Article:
Since the author uses the photographs to point to interesting differences between the various ships it is intensely frustrating not to be able to discern what it is he is referring to due to the small size of the photo.

Sadly all the various Kindle books I have purchased with the exception mentioned above share the same careless approach, making the maps or photographs quite useless even when viewing them under a magnifying glass.. If I was the author of this book I would not be happy at all with the publisher especially as his writing deserves a 4 or 5.
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9 of 11 people found the following review helpful
4.0 out of 5 stars Good introduction to a interesting subject 14 Jan. 2006
Format:Hardcover|Verified Purchase
This is a very good primer to a often neglected part of naval history, the 8" gun treaty cruiser. These ships were elegant, fast and powerful and in many ways represented the pinnacle of inter-war warship construction. Although this book will bring no fresh insights or revelations to those already familiar with the story of these ships it is a enjoyable and well laid out introduction to those wanting to learn about these ships and will wet the appetites of many to dig deeper into the subject.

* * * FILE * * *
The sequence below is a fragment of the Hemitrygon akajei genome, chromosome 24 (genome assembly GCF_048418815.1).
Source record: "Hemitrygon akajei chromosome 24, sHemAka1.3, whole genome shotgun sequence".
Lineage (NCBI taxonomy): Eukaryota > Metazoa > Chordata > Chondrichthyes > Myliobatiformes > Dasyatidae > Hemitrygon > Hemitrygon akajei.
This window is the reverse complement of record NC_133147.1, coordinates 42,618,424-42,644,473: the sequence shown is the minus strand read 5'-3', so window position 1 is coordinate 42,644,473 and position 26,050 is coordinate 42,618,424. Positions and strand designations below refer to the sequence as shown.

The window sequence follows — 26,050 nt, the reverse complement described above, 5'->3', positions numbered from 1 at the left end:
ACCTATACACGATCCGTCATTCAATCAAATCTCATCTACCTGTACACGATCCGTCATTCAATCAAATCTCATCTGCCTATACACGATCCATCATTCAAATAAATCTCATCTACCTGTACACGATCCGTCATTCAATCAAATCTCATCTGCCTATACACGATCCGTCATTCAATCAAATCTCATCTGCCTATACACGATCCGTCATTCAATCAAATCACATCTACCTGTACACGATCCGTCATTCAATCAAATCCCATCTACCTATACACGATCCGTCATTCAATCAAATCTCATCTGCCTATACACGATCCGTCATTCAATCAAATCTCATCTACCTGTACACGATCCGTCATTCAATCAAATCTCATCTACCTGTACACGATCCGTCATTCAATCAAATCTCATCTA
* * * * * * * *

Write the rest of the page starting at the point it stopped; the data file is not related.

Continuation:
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4.0 out of 5 stars The Way we War 21 Aug. 2014
Format:Kindle Edition|Verified Purchase
Like many people I was interested in the 1921 Washington Treaty which sought to limit naval expenditure between major powers. It concentrated on battleships ("capital ships") but in retrospect the ratio of cruisers was more important, and their specifications in terms of armament. Six or eight 8" guns, or twelve 6"? Or many more AA weapons. But when war did come, the aeroplane was the decisive weapon, whether land or carrier based. Cruisers could give AA fire protection to fleets, and shore bombardment and could do fleet or convoy escort duties. And each power needed more.